I have an app tossed together that provides my six digi-outs. I just need to spend some time welding my soldering iron, and figure out how to mound this stuff on the platform. Expect a video post Sunday.
I thought I could get away with utilizing the onboard 6V from my cannibalized motion platform…aka the orange thing…in order to power both the DC motors and my IOIO. My bluetooth connection was cutting out…indicating that I needed to introduce a separate power source for the board and for the motors.
My workaround didn’t pan out…time to rethink the build. Guess what I have on my desk:
Adafruit Motor Shield for the Arduino. Two good looking H-Bridges staring at me….that’ll do. I never thought I would find myself treating my Arduino gear as a scrapheap, but the day has come.
The H-Bridge will allow me to cross over (think of a capitol H) and provide bi-directional motion from the hardware level. 3.3V digital outputs…no more open drain needed (bonus.)
Anyhow, I ended up putting together a little test board…socket, some male pins, and eventually some wires for a more secure connection. Sucking some serious soldering fumes…
It looks sloppy, but here is the hardware in its entirety:
Here is a quick video of my testing. I fired up my IOIOSeek program, which has two simple digital outputs triggered via buttons…
Early success? Yep. Except for the early part…this has been more work than I had assumed. More EE work…hoping the UI and hardware containment goes smoothly. Tune back in.
The project is wrapped. I have fully shown servo control via bluetooth, via Android, via IOIO. +3 via
The easiest way to test this, by far, is to snag the app on the Android Market. Here:
This does require a newer version of the IOIO bootloader than is currently shipping from units at Sparkfun, but details can be tracked down at this Google Groups area on how to update. It will work standardly, with a USB cable.
I’m preparing to publish a project utilizing the new bluetooth library for the IOIO. I started horsing around with my IOIO Servo Controller application, and finally got frustrated with the lag that was existing between my slider bar and the servo. I never pulled my improved function from my IOIOSeek work over…it was overdo.
Anyhow, I sort of cleaned house and put together an improved interface, and pushed it to github.
Here is a quick vid of the new app in action:
I pushed a new apk to the Android Market as well. If you have it installed, it should update in the morning. Here is a sneak peek of the updates:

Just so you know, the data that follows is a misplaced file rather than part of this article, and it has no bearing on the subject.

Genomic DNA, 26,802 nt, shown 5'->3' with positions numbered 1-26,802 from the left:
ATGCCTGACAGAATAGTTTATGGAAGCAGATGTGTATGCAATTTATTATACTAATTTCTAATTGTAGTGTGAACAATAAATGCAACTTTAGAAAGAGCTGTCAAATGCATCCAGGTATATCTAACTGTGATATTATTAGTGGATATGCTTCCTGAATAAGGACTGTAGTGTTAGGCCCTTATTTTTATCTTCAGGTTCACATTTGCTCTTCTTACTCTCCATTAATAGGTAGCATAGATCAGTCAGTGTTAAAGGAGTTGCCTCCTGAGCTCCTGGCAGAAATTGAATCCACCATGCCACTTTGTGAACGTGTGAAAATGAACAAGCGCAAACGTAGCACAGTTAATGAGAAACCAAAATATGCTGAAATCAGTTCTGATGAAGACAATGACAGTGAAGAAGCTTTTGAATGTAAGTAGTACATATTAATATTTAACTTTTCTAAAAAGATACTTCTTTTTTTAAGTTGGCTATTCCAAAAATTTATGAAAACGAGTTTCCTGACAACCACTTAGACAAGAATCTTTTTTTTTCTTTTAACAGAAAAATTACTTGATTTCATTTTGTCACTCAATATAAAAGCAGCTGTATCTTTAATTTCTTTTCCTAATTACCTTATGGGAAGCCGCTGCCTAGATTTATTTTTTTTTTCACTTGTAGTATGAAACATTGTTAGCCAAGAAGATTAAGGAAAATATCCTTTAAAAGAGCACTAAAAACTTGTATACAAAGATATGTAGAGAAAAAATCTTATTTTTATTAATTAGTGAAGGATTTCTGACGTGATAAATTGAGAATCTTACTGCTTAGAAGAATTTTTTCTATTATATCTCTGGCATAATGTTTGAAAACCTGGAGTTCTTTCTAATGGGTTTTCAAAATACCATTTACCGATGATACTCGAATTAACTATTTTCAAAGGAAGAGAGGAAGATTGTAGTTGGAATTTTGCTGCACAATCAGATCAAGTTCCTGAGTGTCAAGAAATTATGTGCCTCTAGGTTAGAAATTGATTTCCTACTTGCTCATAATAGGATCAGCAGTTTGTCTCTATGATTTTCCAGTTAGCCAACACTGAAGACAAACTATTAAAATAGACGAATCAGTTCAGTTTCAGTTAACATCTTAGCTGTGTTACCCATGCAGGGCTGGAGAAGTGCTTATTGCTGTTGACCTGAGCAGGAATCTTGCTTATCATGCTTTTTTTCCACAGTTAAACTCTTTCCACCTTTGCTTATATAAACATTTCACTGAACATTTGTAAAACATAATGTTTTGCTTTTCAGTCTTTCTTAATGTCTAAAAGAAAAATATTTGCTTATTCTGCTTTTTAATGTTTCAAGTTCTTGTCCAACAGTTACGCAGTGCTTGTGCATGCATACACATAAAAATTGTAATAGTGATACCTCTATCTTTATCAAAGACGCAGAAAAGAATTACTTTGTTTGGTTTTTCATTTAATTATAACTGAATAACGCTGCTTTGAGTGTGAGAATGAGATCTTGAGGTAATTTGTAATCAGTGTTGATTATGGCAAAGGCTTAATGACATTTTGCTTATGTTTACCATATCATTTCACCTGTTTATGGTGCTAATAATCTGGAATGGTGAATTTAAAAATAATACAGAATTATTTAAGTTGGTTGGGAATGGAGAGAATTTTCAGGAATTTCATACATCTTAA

*Optimized code to alleviate lag between slider bar and servo positions.
*Increased minimum version requirements, for future bluetooth connectivity
*Added function to keep slider in an inactive state until IOIO connection made
*Cleaned up code to remedy force close situations
*Remapped PWM pin from 5 to 10 for consistency with my other apps
*Removed text field of slider position / on board LED
*Simplified layout for smaller screens
I pulled some function, but am more than willing to reintroduce the relative readout and/or on-board LED display. I am trying to go simple with this one, and ramp it up once I can figure out the lag that the bluetooth connection will introduce.
Well, I made some progress this weekend with respect to hardware, firmware, and bootloaders. My bluetooth IOIO implementation is still giving Eclipse shit-fits. I am seeing an error with the bluetooth library…it fails on compilation. Unfortunitely, I am running out of weekend, so will cut this one short and make a statement about the backend.
In order to replace that pesky USB cord with a sleek virtual cord, aka a bluetooth connection, one must update not only the IOIO application, but also the IOIO bootloader. The application is easy enough to flash, but he bootloader requires a programmer for updating. Luckily, Ytai was kind enough to design a ‘programmer by second board’ option, and incorporate that into the same UI as he utilized for flashing apps to the board. The first step was off to SparkFun for a second IOIO.
I kept the second bare bones, except for the pins I would need to do the actual programming.
The key was to have both boards up to date enough to function as programmer and target, so I first loaded the newest application versions to each board. The rest was a matter of utilizing the IOIO Manager app on the Android, and letting the programmer do its thing.
For reference, the setup was power to power, ground to ground, pins 37|38 to pins 37|38, and pin 36 to mclr…with mclr being on the target board. USB connected to the programmer board…that is that.
Unfortunately, my IOIOSeek app ended up stroking out when I attempted to load the bluetooth library. It works fine with the newest general library version, so I know that my bootloader indeed was a success. Back to the Java drawing board before I can demonstrate the new feature.